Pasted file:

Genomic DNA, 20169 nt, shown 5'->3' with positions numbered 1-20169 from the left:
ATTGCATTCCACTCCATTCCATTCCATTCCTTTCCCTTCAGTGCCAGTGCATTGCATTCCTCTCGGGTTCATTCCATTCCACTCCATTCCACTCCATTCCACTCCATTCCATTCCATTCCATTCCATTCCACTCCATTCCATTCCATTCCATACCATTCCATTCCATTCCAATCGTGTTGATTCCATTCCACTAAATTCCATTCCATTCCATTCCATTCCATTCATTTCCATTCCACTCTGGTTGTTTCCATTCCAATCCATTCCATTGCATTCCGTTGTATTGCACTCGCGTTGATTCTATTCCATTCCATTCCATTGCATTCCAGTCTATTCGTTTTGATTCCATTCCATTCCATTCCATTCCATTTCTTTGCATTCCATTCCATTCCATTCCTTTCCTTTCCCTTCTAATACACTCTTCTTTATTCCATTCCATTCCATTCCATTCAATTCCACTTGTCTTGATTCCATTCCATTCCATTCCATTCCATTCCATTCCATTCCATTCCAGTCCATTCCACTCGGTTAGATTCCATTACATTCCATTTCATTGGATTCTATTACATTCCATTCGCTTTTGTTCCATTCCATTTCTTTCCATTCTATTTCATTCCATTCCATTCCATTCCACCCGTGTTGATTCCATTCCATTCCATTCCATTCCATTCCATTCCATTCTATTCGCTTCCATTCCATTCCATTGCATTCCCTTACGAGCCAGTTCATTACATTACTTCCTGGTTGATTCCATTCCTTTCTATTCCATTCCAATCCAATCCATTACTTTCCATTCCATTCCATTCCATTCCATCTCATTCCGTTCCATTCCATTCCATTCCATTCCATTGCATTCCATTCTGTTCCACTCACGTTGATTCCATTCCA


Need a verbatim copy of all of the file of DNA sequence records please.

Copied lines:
Genomic DNA, 20169 nt, shown 5'->3' with positions numbered 1-20169 from the left:
ATTGCATTCCACTCCATTCCATTCCATTCCTTTCCCTTCAGTGCCAGTGCATTGCATTCCTCTCGGGTTCATTCCATTCCACTCCATTCCACTCCATTCCACTCCATTCCATTCCATTCCATTCCATTCCACTCCATTCCATTCCATTCCATACCATTCCATTCCATTCCAATCGTGTTGATTCCATTCCACTAAATTCCATTCCATTCCATTCCATTCCATTCATTTCCATTCCACTCTGGTTGTTTCCATTCCAATCCATTCCATTGCATTCCGTTGTATTGCACTCGCGTTGATTCTATTCCATTCCATTCCATTGCATTCCAGTCTATTCGTTTTGATTCCATTCCATTCCATTCCATTCCATTTCTTTGCATTCCATTCCATTCCATTCCTTTCCTTTCCCTTCTAATACACTCTTCTTTATTCCATTCCATTCCATTCCATTCAATTCCACTTGTCTTGATTCCATTCCATTCCATTCCATTCCATTCCATTCCATTCCATTCCAGTCCATTCCACTCGGTTAGATTCCATTACATTCCATTTCATTGGATTCTATTACATTCCATTCGCTTTTGTTCCATTCCATTTCTTTCCATTCTATTTCATTCCATTCCATTCCATTCCACCCGTGTTGATTCCATTCCATTCCATTCCATTCCATTCCATTCCATTCTATTCGCTTCCATTCCATTCCATTGCATTCCCTTACGAGCCAGTTCATTACATTACTTCCTGGTTGATTCCATTCCTTTCTATTCCATTCCAATCCAATCCATTACTTTCCATTCCATTCCATTCCATTCCATCTCATTCCGTTCCATTCCATTCCATTCCATTCCATTGCATTCCATTCTGTTCCACTCACGTTGATTCCATTCCA